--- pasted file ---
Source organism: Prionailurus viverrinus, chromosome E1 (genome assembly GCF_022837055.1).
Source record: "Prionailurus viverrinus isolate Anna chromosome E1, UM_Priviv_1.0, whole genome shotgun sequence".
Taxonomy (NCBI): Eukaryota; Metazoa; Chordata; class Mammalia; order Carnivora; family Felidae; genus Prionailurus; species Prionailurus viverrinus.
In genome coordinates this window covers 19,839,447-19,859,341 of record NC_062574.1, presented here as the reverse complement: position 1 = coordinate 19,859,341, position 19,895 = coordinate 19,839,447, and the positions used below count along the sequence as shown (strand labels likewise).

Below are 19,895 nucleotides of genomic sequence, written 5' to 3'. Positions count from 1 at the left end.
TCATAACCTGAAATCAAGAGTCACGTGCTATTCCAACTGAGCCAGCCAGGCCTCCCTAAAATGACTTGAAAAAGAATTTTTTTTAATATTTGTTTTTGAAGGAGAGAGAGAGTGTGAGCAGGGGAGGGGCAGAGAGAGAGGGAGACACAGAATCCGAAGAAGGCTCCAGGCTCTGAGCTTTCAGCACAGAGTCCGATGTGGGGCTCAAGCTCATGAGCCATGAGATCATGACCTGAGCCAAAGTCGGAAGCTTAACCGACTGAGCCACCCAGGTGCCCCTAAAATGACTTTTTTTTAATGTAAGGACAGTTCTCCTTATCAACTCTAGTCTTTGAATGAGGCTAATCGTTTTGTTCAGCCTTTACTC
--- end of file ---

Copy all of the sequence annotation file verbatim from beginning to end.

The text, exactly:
Source organism: Prionailurus viverrinus, chromosome E1 (genome assembly GCF_022837055.1).
Source record: "Prionailurus viverrinus isolate Anna chromosome E1, UM_Priviv_1.0, whole genome shotgun sequence".
Taxonomy (NCBI): Eukaryota; Metazoa; Chordata; class Mammalia; order Carnivora; family Felidae; genus Prionailurus; species Prionailurus viverrinus.
In genome coordinates this window covers 19,839,447-19,859,341 of record NC_062574.1, presented here as the reverse complement: position 1 = coordinate 19,859,341, position 19,895 = coordinate 19,839,447, and the positions used below count along the sequence as shown (strand labels likewise).

Below are 19,895 nucleotides of genomic sequence, written 5' to 3'. Positions count from 1 at the left end.
TCATAACCTGAAATCAAGAGTCACGTGCTATTCCAACTGAGCCAGCCAGGCCTCCCTAAAATGACTTGAAAAAGAATTTTTTTTAATATTTGTTTTTGAAGGAGAGAGAGAGTGTGAGCAGGGGAGGGGCAGAGAGAGAGGGAGACACAGAATCCGAAGAAGGCTCCAGGCTCTGAGCTTTCAGCACAGAGTCCGATGTGGGGCTCAAGCTCATGAGCCATGAGATCATGACCTGAGCCAAAGTCGGAAGCTTAACCGACTGAGCCACCCAGGTGCCCCTAAAATGACTTTTTTTTAATGTAAGGACAGTTCTCCTTATCAACTCTAGTCTTTGAATGAGGCTAATCGTTTTGTTCAGCCTTTACTC